"Never before has such terror appeared in Britain as we have now suffered from a pagan race ... The heathens poured out the blood of saints around the altar, and trampled on the bodies of saints in the temple of God, like dung in the streets." (Alcuin, a Northumbrian scholar.)
Around the year 700, an illuminated manuscript was written, which became known as the Lindisfarne Gospels. It is assumed that the monk (and later bishop) Eadfrith created these richly coloured, decorative gospels in honour of Saint Cuthbert. The pages are made of vellum, which is made from animal skins.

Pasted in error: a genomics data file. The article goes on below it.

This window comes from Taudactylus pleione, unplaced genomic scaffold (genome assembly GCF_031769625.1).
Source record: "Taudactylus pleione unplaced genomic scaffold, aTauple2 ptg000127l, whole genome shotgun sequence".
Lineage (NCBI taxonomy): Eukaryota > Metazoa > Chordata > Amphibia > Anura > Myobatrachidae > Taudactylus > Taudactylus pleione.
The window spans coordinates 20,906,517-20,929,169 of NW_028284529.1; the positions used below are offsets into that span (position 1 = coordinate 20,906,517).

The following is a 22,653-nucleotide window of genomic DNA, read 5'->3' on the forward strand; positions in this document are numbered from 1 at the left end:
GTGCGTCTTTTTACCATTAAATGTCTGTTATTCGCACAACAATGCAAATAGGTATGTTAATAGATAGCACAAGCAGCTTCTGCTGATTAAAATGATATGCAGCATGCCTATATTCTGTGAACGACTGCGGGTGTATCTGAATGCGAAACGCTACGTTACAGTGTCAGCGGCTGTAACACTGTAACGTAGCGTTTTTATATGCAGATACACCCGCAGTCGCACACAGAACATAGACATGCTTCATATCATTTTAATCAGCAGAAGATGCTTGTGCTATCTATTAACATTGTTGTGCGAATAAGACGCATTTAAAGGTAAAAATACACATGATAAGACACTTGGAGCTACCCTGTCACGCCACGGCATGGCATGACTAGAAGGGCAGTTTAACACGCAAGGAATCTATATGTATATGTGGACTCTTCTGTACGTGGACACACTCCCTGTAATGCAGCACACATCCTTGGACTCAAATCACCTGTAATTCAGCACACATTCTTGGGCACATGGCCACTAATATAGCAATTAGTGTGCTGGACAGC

Despite the Viking damage, the Gospels remain untarnished in any way and are now housed in the British Museum. The island is open to visitors and the Priory and a museum are run by English Heritage. In the sixteenth century a castle was built based on a Tudor fort.